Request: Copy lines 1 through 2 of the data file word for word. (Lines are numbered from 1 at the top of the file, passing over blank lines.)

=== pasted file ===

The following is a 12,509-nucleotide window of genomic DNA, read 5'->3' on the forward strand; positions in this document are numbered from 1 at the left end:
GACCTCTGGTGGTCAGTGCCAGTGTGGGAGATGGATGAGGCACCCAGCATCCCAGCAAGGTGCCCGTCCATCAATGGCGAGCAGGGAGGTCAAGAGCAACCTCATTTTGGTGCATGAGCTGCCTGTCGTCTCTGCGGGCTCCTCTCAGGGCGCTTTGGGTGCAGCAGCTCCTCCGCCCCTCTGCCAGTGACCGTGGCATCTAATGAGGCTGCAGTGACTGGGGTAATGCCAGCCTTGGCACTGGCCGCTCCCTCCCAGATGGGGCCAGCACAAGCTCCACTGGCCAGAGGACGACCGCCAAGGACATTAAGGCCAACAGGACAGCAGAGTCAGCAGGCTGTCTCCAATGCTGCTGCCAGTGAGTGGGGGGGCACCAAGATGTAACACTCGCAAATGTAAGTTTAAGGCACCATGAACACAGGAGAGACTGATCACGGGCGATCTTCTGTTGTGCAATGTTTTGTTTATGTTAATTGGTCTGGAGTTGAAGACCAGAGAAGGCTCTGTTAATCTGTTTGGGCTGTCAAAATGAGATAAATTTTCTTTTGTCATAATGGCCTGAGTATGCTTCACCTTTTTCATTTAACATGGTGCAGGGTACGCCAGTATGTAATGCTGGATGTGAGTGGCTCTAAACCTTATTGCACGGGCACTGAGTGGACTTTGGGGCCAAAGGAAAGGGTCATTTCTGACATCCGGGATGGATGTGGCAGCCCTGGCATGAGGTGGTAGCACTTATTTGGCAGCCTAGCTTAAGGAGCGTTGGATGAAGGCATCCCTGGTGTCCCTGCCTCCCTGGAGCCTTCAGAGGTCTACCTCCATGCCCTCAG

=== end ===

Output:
The following is a 12,509-nucleotide window of genomic DNA, read 5'->3' on the forward strand; positions in this document are numbered from 1 at the left end:
GACCTCTGGTGGTCAGTGCCAGTGTGGGAGATGGATGAGGCACCCAGCATCCCAGCAAGGTGCCCGTCCATCAATGGCGAGCAGGGAGGTCAAGAGCAACCTCATTTTGGTGCATGAGCTGCCTGTCGTCTCTGCGGGCTCCTCTCAGGGCGCTTTGGGTGCAGCAGCTCCTCCGCCCCTCTGCCAGTGACCGTGGCATCTAATGAGGCTGCAGTGACTGGGGTAATGCCAGCCTTGGCACTGGCCGCTCCCTCCCAGATGGGGCCAGCACAAGCTCCACTGGCCAGAGGACGACCGCCAAGGACATTAAGGCCAACAGGACAGCAGAGTCAGCAGGCTGTCTCCAATGCTGCTGCCAGTGAGTGGGGGGGCACCAAGATGTAACACTCGCAAATGTAAGTTTAAGGCACCATGAACACAGGAGAGACTGATCACGGGCGATCTTCTGTTGTGCAATGTTTTGTTTATGTTAATTGGTCTGGAGTTGAAGACCAGAGAAGGCTCTGTTAATCTGTTTGGGCTGTCAAAATGAGATAAATTTTCTTTTGTCATAATGGCCTGAGTATGCTTCACCTTTTTCATTTAACATGGTGCAGGGTACGCCAGTATGTAATGCTGGATGTGAGTGGCTCTAAACCTTATTGCACGGGCACTGAGTGGACTTTGGGGCCAAAGGAAAGGGTCATTTCTGACATCCGGGATGGATGTGGCAGCCCTGGCATGAGGTGGTAGCACTTATTTGGCAGCCTAGCTTAAGGAGCGTTGGATGAAGGCATCCCTGGTGTCCCTGCCTCCCTGGAGCCTTCAGAGGTCTACCTCCATGCCCTCAG